Making a good case for appeal

30th September 2005 at 01:00
There has been recent media coverage about our derived grades process.

I should make it clear at the outset that we value and seek to treat equally all those who take our qualifications. Our assessment process is built around the professional expertise and judgement of teachers and lecturers in the classroom in designing units and courses, in preparing and marking assessments, and in reviewing evidence for appeals.

They share with us a continuing commitment to the best interests of all Scotland's students.

Our inclusive appeals process is based on the review of alternative evidence of achievement, the first step of which is derived grades. Appeals can be made where a student fails to achieve the estimated grade. For this, a school must submit credible alternative evidence of achievement for review.

Some teachers are better than others at estimating their students' exam performance. This is not a reflection on the profession; the circumstances in each classroom are different.

With Standard grade, where teachers normally have students for two years, estimates tend to be more accurate than in those courses where teacher and students are together for a shorter time. This is partly why Standard grade accounts for, by far, most derived grades.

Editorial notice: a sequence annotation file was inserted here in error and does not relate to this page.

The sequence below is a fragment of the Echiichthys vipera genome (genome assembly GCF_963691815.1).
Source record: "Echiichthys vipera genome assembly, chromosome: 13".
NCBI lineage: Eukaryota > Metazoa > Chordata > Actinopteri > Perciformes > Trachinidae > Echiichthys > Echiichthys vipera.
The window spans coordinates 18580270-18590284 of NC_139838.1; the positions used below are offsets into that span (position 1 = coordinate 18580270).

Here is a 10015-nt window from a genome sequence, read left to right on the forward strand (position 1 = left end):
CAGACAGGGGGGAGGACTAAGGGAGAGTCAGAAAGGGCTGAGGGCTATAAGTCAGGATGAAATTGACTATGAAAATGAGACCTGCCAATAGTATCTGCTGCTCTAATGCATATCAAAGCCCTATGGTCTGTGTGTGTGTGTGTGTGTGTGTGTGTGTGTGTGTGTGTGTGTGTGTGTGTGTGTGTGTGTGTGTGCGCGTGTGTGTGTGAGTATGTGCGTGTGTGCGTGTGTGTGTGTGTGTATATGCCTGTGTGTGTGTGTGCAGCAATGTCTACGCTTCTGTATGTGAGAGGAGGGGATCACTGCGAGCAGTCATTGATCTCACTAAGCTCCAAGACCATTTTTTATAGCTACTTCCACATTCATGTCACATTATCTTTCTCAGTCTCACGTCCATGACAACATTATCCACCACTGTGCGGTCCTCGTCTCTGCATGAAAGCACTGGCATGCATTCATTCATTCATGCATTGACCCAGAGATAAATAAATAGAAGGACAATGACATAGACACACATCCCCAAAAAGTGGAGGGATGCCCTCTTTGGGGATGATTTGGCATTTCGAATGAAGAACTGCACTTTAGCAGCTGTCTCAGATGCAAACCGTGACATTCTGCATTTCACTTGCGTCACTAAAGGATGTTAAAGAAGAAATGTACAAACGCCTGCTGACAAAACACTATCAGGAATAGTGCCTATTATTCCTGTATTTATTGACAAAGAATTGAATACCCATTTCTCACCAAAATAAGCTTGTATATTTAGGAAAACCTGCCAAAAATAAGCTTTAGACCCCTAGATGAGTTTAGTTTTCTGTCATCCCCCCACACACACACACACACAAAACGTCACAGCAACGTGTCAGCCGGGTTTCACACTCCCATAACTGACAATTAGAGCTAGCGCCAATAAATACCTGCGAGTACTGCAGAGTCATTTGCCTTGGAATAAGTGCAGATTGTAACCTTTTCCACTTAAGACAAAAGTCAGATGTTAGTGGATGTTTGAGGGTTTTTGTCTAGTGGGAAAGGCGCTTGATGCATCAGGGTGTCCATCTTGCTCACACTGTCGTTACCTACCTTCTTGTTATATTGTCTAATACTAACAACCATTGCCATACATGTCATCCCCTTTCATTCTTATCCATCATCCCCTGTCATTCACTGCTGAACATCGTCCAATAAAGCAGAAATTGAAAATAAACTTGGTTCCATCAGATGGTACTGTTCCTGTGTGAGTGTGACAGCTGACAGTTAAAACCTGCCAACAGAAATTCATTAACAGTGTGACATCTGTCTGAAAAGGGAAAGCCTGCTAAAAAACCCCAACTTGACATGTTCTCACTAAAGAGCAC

The derived grades process uses this knowledge to anticipate and 'fast track' the appeals of students whose teachers are good at estimating. These students gain their deserved grade without going through the next part of the appeal process.

However, all other students who fail to achieve their estimated grade can be the subject of an appeal. As derived grades can only improve an award by one grade, it is not uncommon for us to receive appeals on behalf of students who have already benefited from them.

While derived grades have been used successfully for many years, we have kept them under review, making changes where needed. That process will continue.

We have recently written to all schools and colleges asking for evidence that would have been used to support an appeal had the student not benefited from derived grades.

We will review the evidence and decide what, if any, further action is required. We will publish our findings and the details of subsequent action.

Tom Drake SQA director of operations and quality assurance

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